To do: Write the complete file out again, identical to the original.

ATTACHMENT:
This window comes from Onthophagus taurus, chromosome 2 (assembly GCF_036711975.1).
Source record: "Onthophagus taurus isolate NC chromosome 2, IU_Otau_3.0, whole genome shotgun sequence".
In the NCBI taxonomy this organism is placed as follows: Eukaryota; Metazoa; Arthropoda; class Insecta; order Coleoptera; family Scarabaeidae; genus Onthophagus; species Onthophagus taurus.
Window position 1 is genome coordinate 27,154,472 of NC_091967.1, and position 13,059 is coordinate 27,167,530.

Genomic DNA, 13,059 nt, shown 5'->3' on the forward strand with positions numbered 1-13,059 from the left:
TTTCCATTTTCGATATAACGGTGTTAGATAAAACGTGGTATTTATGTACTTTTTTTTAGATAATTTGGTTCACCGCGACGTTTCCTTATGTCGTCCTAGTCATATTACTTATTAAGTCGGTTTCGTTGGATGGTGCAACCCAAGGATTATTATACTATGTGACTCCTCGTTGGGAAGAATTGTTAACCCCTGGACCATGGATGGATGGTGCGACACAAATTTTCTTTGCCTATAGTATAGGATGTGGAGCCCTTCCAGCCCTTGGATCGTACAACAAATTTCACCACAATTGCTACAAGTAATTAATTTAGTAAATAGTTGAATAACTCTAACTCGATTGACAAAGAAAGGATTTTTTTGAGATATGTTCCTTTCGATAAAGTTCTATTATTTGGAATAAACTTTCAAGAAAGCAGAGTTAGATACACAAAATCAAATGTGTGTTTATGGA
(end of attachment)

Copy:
This window comes from Onthophagus taurus, chromosome 2 (assembly GCF_036711975.1).
Source record: "Onthophagus taurus isolate NC chromosome 2, IU_Otau_3.0, whole genome shotgun sequence".
In the NCBI taxonomy this organism is placed as follows: Eukaryota; Metazoa; Arthropoda; class Insecta; order Coleoptera; family Scarabaeidae; genus Onthophagus; species Onthophagus taurus.
Window position 1 is genome coordinate 27,154,472 of NC_091967.1, and position 13,059 is coordinate 27,167,530.

Genomic DNA, 13,059 nt, shown 5'->3' on the forward strand with positions numbered 1-13,059 from the left:
TTTCCATTTTCGATATAACGGTGTTAGATAAAACGTGGTATTTATGTACTTTTTTTTAGATAATTTGGTTCACCGCGACGTTTCCTTATGTCGTCCTAGTCATATTACTTATTAAGTCGGTTTCGTTGGATGGTGCAACCCAAGGATTATTATACTATGTGACTCCTCGTTGGGAAGAATTGTTAACCCCTGGACCATGGATGGATGGTGCGACACAAATTTTCTTTGCCTATAGTATAGGATGTGGAGCCCTTCCAGCCCTTGGATCGTACAACAAATTTCACCACAATTGCTACAAGTAATTAATTTAGTAAATAGTTGAATAACTCTAACTCGATTGACAAAGAAAGGATTTTTTTGAGATATGTTCCTTTCGATAAAGTTCTATTATTTGGAATAAACTTTCAAGAAAGCAGAGTTAGATACACAAAATCAAATGTGTGTTTATGGA